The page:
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•Re: open file descriptors

by merlyn (Sage)
on Dec 13, 2003 at 16:13 UTC ( #314533=note: print w/replies, xml ) Need Help??

in reply to open file descriptors

This'll give you a list of filehandle objects open for read on the current file descriptors that are also open:
use FileHandle; my @handles = map FileHandle->new_from_fd($_, "r"), 0..100;
Handles that aren't open come back as undef in this array. So $handles[0] is STDIN, etc.

If you don't need the mapping from specific fd, then add grep defined($_), in front of the map.

-- Randal L. Schwartz, Perl hacker
Be sure to read my standard disclaimer if this is a reply.

Replies are listed 'Best First'.
Re: •Re: open file descriptors
by etcshadow (Priest) on Dec 13, 2003 at 21:37 UTC
    Well, that has the builtin assumption that the max fileno is 100, which is probably good enough, usually, but it will lead to a really hard to debug problem, eventually. It's actually somewhat of a weakness of perl, I think, that there is no exposed system call to get all open file descriptors. Obvoiously you can deal with this if you compile perl properly, and just refer to the system call by number through syscall()... but still, this is sad.

    This is additionally sad because of the behavior of perl's output buffers on fork() (leaving buffers unflushed), since the buffers are duped with the fork, but there is no means by which to systematically flush all buffers before fork(). However, as I understand it, the behavior on fork() is fixed in later versions of perl (I'm still on 5.005_03... but we're working on an upgrade plan to 5.8 soon)... so that's good at least.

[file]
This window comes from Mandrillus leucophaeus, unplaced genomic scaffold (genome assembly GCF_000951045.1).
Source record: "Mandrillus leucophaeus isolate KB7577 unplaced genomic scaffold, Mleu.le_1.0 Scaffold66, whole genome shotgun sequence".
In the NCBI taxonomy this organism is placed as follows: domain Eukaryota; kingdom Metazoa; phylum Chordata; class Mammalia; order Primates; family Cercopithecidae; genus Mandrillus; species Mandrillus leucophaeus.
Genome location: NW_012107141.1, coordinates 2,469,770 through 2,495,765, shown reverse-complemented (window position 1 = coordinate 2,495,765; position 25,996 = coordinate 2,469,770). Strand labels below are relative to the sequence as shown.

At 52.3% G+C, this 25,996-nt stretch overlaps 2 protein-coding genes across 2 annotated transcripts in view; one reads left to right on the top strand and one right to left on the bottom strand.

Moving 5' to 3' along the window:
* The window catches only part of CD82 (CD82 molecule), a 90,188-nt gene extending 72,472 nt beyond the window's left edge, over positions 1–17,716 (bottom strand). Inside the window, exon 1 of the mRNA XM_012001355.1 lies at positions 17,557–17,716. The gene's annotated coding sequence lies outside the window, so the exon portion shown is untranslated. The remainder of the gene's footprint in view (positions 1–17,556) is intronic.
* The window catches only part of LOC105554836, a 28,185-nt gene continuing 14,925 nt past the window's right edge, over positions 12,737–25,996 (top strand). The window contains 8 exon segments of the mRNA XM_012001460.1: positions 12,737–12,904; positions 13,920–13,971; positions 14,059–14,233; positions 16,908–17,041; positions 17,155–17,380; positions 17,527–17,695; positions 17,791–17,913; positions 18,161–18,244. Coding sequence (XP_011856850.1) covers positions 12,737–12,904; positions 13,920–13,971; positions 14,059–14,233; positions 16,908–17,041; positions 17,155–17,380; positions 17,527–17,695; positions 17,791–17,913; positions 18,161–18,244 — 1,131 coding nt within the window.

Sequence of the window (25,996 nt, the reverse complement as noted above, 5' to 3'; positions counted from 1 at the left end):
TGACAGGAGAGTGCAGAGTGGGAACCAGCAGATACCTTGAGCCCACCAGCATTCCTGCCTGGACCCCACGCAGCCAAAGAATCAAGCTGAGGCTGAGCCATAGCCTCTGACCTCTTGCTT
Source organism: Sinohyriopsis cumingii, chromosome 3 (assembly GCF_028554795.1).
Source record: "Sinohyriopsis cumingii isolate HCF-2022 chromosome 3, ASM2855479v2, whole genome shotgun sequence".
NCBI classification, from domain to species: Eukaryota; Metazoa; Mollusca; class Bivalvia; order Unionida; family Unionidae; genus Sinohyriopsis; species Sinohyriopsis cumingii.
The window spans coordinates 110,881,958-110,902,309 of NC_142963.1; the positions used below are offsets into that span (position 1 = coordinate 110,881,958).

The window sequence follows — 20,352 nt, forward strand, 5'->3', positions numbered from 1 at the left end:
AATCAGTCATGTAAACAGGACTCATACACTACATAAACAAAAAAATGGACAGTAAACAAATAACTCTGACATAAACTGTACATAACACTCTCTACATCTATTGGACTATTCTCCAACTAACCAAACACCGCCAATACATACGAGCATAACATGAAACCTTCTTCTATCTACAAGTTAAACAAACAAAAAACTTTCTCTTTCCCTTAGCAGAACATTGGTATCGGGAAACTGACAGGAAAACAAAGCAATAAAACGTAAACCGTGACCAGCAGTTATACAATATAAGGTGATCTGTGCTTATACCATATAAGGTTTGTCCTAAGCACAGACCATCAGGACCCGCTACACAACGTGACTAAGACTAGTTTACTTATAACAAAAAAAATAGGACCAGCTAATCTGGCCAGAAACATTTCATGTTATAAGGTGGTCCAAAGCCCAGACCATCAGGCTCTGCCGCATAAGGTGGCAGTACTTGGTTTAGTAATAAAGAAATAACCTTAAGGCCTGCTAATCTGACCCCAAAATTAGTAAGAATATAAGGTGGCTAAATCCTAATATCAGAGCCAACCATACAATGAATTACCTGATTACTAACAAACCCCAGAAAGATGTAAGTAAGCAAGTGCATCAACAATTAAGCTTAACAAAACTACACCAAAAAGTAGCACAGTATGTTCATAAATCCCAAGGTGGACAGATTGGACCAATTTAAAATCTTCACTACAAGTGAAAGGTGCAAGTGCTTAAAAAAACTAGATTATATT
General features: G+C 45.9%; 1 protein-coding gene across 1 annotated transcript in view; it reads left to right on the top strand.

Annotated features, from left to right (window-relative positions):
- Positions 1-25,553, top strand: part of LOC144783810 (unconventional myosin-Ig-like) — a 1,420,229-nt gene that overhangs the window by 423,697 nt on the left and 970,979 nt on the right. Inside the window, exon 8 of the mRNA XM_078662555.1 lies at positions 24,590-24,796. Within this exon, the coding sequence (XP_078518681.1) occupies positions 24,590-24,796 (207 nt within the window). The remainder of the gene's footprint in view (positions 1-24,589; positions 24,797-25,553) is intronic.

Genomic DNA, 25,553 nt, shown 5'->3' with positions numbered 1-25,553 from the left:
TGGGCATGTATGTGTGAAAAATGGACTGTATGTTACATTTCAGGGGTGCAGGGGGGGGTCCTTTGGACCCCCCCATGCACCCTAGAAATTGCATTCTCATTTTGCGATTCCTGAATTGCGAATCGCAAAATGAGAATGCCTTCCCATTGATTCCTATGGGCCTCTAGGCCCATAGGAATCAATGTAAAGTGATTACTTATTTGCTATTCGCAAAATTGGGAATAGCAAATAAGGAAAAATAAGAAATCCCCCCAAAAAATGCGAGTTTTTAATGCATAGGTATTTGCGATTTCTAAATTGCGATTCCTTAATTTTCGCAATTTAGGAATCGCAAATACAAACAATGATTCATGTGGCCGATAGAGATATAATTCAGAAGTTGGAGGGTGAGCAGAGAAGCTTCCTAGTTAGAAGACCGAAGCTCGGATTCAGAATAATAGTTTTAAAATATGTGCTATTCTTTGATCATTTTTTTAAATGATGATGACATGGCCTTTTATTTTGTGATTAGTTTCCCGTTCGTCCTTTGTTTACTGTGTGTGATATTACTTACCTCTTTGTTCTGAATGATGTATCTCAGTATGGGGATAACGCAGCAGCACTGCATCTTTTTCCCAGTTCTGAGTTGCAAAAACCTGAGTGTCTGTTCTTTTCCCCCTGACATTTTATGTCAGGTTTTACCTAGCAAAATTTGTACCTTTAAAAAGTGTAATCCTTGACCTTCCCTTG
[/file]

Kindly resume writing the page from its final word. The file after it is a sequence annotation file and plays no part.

Not an editor command: Wq
      Having something, a system call, that could count all open file handles would be in the same class of functions like flock: only compatable to a point. I've never heard of a function in unix to do that, but I know that procfs hints you in on what's going on w/ a process.

      Play that funky music white boy..
        Yeah, you're right... it's not a system call issue (with the flush on fork), but an issue with the fact that perl doesn't have a fflush() builtin which emulates the fflush() in unix... that is: having the ability to flush all fd's (not just individual named fd's).

        Anyway, because I remembered that issue wrong, I made the incorrect leap that there must be an unimplemented-in-perl system call to get all open fd's.

        Anyway, my bad. Thanks. Still, it seems like there ought to be a faster way to find all open fd's than iterating through all *possible* fileno's looking for ones that are open fd's. Oh, well.

        Not an editor command: Wq
Re^2: open file descriptors
by jeremyh (Beadle) on Sep 15, 2004 at 19:39 UTC
    A very belated thanks to merlyn!

    This code has helped my in a fairly large project.
    This was my first post and didn't really know how the site worked at the time, so didn't mention how much this helped me out.

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